To trace our story, let’s go back to April, 2008. The Tamarindo Foundation was hosting its first “Coffee House Fundraiser” at Fatima Retreat House in Indianapolis. Knowing that there were a large number of musicians (mainly amateur, but more on that later) with involvement in the Foundation, it was decided that we would provide our own entertainment. The “Tamarindo Band” was formed and played for what turned out to be the Foundation’s most successful fundraiser to date. Not that raising money is what the Tamarindo Band is exclusively about. It turns out that the Band members have great fun together, love to play together, and somehow magically transmit that feeling to its audience.

After that first fundraiser, we still didn’t consider ourselves “A Band” or anything that concrete. We were a collection of like-minded friends, family and musicians who occasionally came together and then dispersed to our regular lives.

As time went on, we were asked to play at more and more events. Typical gigs have included an evening at a few local bar/restaurants, birthday parties, high school faculty Christmas parties, parish fundraisers and, most recently, at a “Tune The Hall” performance at the world-class Palladium in Carmel, Indiana. We always pass on all of the income that we receive to the Foundation, which has totaled about $6,000.00 thus far. We like it that way.

A typical performance would include tunes from the likes of Johnny Cash, Elvis, Jimmie Buffet, John Lennon, Willie Nelson, Wayland Jennings, Old Crow Medicine Show and a number of originals by Mary Sukup or John Funk. It is not unusual for folks to sing along and for the occasional guest artist to appear.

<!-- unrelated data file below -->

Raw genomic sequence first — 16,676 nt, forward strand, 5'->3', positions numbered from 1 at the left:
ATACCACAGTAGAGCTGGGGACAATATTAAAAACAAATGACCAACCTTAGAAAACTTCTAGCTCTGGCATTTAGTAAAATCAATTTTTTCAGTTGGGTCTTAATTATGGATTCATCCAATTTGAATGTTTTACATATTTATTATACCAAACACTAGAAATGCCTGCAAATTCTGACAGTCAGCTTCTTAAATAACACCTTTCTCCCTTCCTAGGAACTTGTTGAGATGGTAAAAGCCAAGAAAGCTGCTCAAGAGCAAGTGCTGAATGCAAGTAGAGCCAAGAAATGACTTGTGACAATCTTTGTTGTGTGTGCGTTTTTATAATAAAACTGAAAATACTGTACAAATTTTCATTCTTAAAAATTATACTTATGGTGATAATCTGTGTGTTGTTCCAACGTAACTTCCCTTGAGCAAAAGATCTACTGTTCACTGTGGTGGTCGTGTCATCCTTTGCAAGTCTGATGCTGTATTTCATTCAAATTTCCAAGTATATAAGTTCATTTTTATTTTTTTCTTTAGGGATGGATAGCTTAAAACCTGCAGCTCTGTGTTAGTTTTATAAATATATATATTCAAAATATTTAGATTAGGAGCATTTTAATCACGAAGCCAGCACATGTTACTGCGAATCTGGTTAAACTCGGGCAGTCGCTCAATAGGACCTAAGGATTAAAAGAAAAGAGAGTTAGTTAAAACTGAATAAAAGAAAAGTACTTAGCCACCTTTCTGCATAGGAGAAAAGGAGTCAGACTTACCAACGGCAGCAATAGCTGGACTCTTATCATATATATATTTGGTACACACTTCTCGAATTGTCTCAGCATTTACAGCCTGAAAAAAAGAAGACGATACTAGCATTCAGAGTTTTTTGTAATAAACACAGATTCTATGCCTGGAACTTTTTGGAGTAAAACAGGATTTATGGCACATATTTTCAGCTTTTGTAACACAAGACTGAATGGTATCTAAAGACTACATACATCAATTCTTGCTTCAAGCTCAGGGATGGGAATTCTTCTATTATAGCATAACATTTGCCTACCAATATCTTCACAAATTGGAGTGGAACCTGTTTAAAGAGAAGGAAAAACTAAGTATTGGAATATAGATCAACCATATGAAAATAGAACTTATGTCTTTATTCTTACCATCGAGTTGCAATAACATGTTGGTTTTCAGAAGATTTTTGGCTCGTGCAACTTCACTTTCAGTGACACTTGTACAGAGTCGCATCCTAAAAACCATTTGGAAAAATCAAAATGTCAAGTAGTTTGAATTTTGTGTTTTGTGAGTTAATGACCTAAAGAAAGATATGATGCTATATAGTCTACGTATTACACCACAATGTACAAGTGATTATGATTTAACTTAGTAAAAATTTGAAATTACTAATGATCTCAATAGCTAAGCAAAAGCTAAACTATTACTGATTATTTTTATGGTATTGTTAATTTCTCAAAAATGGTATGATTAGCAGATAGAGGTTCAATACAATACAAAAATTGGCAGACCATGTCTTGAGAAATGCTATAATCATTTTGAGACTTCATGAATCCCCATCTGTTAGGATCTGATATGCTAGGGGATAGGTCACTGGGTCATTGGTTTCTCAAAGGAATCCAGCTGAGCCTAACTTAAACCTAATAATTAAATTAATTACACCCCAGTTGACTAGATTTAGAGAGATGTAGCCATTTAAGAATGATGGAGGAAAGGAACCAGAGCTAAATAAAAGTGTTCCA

The Band is composed of:

Chris Dietrick - Acoustic and lead guitar; vocals.

Chris Funk - Percussion. Brother of Ryan Funk and cousin of John Funk.

John Funk - Acoustic and electric guitar; vocals; occasional percussion. Son of Tom Funk.

Mary Sukup - Acoustic guitar; lead vocals.

Mike Qualters (“Q”) - Lead vocals. Current president of the Tamarindo Foundation.

Ryan Funk - Acoustic guitar, vocals.

Tom Funk - Bass guitar, vocals.

Many of the band members have traveled to El Salvador and all except Mary Sukup, (who hails from Wyoming) are graduates of Bishop Chatard High School in Indianapolis. None of the band members are professional musicians except for Mary Sukup, who has been a music teacher for many years and has performed in many venues. Our guest artists have included Jim Funk (father of Ryan and Chris and brother of Tom) and Dawn Sukup (daughter of Mary). At the Palladium in January of this year and at our first Coffehouse Fundraiser, we had the pleasure of being joined by singer/songwriter Liz Fohl who is living and performing in Los Angeles after attending the Berklee College of Music in Boston.